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PARONOMASIA, PUNS, AND WORDPLAY

Wordplay was not only how I rediscovered Stevens; it’s also a recurring device in the kind of poetry I’ve been writing for my MA, for better or for worse. (Someday, I’ll talk about how Northrop Frye’s “Charms And Riddles” works for the writing I do.)

Eleanor Cook has appeared here before, particularly for her work on, yes!, riddles, so it was a thrill to have discovered these essays yesterday, especially because of all the responses that followed:

  1. Cook, Eleanor. “From Etymology to Paronomasia: Wallace Stevens, Elizabeth Bishop, and Others”
  2. Hecht, Anthony. “In Reply to Eleanor Cook, ‘From Etymology to Paronomasia'”
  3. Vaught Brogan, Jacqueline. “From Paronomasia to Politics in the Poetry of Stevens and Bishop: A Response to Eleanor Cook”
  4. Rosu, Anca. “In the Line of Wit: A Response to Eleanor Cook”
  5. Bahti, Timothy. “Palm Reading (A Response to Eleanor Cook)”
  6. Hollander, John. “A Note on Eleanor Cook, ‘From Etymology to Paronomasia'”
  7. Cook, Eleanor. “Paronomasia Once More”

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HOPKINS: DARK, TERRIBLE, DESOLATE

Although I love to read “The Windhover” aloud like Kwame Dawes, I’m pretty much a Hopkins n00b. While reading “The Introduction Of Fancy Into Hopkins’ Poetry” (an essential resource for my thesis), I noticed a reference at the bottom of the page to his “dark sonnets.” A couple of search results later, I learned he wrote these “Dublin sonnets” from 1885-1886.

Since I’ve just read “Spelt From Sibyl’s Leaves” for the first time, after I read about it in Cook’s article, and so was still reeling from the deliriously wonderful poem Hopkins once called “the longest sonnet in the English language,” I’m going to link to those sonnets Hopkins wrote during what seems, by all accounts, a dark night of the soul:

  1. “To seem the stranger lies my lot, my life”
  2. “I wake and feel the fell of dark, not day”
  3. “No worst, there is none. Pitched past pitch of grief”
  4. “My own heart let me have more have pity on; let”
  5. “Not, I’ll not, carrion comfort, Despair, not feast on thee;”
  6. “Patience, hard thing! the hard thing but to pray”

Yes, those are their respective first lines, even if the next-to-last poem is already commonly referred to as “Carrion Comfort.” I’m going to read them later, ALOUD.

Jim Powell On Sound And Sense

I wish I could read the entire essay from which this came from:

It was Bunting who discovered in a German-Italian dictionary the translation Pound made into a slogan, “dichten = condensare” — ‘to compose poetry is to condense.’ This desiderates compression of sense, economy of means, the quest for le mot juste, for the one right word that supplants a half dozen blurry approximations, the fusion of phrase and perception that subverts habits of thought and speech to embody insight and survive, weathering the erosion of dailiness and the passing of fashionable ideas, rewarding repetition. But in poetry sound and sense are consubstantial, and compression of sense requires corporeal embodiment in the simultaneous melic condensation of verse. Memorability, durability in the mind, has always been recognized as one of the primal functions of poetic form (incantation, hypnosis, is another), and memory is a hedonist. She lives in the mind, which is a carnal thing, and wants corporeal nurture, wants in verse the carnality of a substantial music–impedance, weight, solidity, resistance: impedance like a burr to snag in recollection, resistance to outlast the corrosive blizzard of oblivion, solidity that like Yeats’ “stone in the midst of all” troubles the recourses of memory and reflection, a weight of phrase that sinks beyond the currents of ephemerality into the deeper reaches of our lives.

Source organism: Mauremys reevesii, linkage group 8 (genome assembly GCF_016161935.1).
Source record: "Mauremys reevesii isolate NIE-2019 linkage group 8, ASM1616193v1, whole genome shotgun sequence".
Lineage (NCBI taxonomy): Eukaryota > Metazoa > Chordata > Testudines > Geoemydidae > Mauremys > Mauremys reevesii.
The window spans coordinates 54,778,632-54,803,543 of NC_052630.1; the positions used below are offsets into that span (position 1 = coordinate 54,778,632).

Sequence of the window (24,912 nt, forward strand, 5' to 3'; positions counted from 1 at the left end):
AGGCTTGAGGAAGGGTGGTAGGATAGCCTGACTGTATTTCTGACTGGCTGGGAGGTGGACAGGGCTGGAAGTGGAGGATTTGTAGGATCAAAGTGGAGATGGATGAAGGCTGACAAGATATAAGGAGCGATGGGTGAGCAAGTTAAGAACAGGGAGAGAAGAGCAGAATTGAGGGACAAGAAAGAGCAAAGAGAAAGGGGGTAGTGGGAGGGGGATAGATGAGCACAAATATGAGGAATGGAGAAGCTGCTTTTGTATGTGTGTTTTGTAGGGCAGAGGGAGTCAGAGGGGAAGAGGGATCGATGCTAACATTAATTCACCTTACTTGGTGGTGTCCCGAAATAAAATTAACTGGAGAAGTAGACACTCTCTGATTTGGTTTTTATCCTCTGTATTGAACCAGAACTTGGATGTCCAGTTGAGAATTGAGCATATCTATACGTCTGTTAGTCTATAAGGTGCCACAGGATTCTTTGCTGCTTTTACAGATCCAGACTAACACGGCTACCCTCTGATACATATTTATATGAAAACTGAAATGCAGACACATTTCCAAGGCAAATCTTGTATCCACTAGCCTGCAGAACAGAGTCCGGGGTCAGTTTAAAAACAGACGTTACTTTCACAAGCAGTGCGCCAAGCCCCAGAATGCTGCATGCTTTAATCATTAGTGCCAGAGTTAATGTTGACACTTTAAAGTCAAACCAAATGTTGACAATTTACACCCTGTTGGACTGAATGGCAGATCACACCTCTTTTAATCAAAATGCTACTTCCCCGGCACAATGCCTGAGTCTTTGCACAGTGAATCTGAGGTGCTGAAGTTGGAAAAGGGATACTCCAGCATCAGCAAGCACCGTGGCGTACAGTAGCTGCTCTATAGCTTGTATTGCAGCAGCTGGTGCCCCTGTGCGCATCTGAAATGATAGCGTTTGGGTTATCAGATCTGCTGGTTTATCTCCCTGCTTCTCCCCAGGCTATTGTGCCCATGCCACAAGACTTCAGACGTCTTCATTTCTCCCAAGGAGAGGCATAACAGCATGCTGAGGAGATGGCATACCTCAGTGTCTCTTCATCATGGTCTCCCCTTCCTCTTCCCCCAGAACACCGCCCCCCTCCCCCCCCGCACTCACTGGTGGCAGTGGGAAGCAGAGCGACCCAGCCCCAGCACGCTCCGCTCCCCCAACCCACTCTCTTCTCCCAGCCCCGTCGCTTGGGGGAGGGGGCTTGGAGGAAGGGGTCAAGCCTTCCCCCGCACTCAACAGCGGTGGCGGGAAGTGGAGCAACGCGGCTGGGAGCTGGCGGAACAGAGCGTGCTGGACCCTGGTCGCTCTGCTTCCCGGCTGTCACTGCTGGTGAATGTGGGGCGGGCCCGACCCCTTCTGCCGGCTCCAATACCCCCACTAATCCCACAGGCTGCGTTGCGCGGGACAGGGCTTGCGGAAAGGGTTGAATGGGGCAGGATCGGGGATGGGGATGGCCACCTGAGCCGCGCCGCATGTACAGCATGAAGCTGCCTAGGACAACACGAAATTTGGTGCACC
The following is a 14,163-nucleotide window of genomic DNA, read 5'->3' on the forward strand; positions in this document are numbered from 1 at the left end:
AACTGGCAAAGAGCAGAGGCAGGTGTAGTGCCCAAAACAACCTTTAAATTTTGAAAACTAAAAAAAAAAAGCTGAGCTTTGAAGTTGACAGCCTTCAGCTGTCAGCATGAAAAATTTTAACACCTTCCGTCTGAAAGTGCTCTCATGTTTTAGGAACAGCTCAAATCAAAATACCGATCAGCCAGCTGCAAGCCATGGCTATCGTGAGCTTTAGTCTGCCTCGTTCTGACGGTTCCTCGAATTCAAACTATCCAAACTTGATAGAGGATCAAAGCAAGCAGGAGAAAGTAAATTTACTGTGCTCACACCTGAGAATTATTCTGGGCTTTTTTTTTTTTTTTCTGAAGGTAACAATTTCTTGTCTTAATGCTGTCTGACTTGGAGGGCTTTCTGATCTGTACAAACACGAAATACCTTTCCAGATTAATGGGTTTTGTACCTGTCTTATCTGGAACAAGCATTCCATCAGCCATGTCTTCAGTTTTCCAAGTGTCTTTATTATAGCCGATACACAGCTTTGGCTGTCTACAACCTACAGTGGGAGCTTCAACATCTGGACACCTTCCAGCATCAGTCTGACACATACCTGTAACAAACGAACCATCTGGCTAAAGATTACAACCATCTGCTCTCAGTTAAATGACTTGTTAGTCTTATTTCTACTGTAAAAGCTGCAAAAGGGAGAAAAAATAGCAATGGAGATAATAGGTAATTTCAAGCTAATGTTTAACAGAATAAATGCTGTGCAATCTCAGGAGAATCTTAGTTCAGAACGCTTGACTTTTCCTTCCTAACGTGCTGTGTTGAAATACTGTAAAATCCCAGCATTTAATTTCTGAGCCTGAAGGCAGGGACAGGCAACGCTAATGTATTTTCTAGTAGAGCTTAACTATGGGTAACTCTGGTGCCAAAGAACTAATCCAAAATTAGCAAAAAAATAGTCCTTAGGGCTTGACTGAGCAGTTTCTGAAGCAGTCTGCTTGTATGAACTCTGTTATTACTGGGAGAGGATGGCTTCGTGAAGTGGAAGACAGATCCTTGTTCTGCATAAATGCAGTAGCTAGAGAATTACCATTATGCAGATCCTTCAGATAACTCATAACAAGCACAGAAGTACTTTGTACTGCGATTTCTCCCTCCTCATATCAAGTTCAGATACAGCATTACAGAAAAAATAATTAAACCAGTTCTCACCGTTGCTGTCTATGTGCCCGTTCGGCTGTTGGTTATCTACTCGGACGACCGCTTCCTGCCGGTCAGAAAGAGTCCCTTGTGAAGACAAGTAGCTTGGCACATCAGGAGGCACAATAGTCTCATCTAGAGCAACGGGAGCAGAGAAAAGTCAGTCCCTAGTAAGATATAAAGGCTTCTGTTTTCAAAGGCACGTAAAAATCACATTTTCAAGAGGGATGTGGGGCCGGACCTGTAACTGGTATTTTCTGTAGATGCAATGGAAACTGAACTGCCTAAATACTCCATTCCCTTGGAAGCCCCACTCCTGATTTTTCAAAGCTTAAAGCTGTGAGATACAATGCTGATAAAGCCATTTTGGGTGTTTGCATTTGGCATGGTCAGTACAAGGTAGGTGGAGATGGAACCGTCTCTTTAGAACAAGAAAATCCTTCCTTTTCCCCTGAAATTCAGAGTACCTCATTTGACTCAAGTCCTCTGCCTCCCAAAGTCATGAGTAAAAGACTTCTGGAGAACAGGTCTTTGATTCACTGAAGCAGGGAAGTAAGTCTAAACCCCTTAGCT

via Chicago Review 34:2 (Spring 1984)

Ann Lauterbach on John Ashbery’s “Litany”

 

I have come to believe, or think, or understand, that when someone dies, the most acute sense of loss is that of his or her voice. (For a while, one can “hear” a person’s voice in one’s inner ear, but slowly that fades.) This is odd, since sound is of course immaterial; one would think that the body would be the most felt absence. But sound is a distinctive marker of living presence more than any material object can possibly be; sound and lived time are indissoluble: they are, so to speak, part of the continuity of a landscape rather than the singularity of a portrait. Sound is embedded in spatial context.

via From Conjunctions:49, Ann Lauterbach on John Ashbery’s As We Know.